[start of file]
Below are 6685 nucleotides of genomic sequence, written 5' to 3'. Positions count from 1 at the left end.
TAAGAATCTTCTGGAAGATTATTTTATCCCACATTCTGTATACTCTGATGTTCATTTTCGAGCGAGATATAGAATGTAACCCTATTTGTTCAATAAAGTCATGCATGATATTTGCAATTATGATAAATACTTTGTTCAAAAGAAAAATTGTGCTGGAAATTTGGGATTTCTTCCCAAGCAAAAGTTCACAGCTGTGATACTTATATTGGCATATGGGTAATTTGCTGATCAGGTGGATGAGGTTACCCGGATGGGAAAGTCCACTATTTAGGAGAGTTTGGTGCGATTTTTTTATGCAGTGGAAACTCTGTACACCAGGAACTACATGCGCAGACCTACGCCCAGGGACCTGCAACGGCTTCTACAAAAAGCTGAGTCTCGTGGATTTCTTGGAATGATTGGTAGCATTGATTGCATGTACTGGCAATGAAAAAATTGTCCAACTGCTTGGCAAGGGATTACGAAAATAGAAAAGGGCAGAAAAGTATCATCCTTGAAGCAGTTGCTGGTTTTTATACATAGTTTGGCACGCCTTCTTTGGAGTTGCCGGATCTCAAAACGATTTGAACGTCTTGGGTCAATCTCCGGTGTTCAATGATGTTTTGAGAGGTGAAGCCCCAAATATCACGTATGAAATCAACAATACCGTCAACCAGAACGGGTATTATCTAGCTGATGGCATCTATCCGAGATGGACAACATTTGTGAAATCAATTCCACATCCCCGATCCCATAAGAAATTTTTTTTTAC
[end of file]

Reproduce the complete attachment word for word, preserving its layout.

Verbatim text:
Below are 6685 nucleotides of genomic sequence, written 5' to 3'. Positions count from 1 at the left end.
TAAGAATCTTCTGGAAGATTATTTTATCCCACATTCTGTATACTCTGATGTTCATTTTCGAGCGAGATATAGAATGTAACCCTATTTGTTCAATAAAGTCATGCATGATATTTGCAATTATGATAAATACTTTGTTCAAAAGAAAAATTGTGCTGGAAATTTGGGATTTCTTCCCAAGCAAAAGTTCACAGCTGTGATACTTATATTGGCATATGGGTAATTTGCTGATCAGGTGGATGAGGTTACCCGGATGGGAAAGTCCACTATTTAGGAGAGTTTGGTGCGATTTTTTTATGCAGTGGAAACTCTGTACACCAGGAACTACATGCGCAGACCTACGCCCAGGGACCTGCAACGGCTTCTACAAAAAGCTGAGTCTCGTGGATTTCTTGGAATGATTGGTAGCATTGATTGCATGTACTGGCAATGAAAAAATTGTCCAACTGCTTGGCAAGGGATTACGAAAATAGAAAAGGGCAGAAAAGTATCATCCTTGAAGCAGTTGCTGGTTTTTATACATAGTTTGGCACGCCTTCTTTGGAGTTGCCGGATCTCAAAACGATTTGAACGTCTTGGGTCAATCTCCGGTGTTCAATGATGTTTTGAGAGGTGAAGCCCCAAATATCACGTATGAAATCAACAATACCGTCAACCAGAACGGGTATTATCTAGCTGATGGCATCTATCCGAGATGGACAACATTTGTGAAATCAATTCCACATCCCCGATCCCATAAGAAATTTTTTTTTAC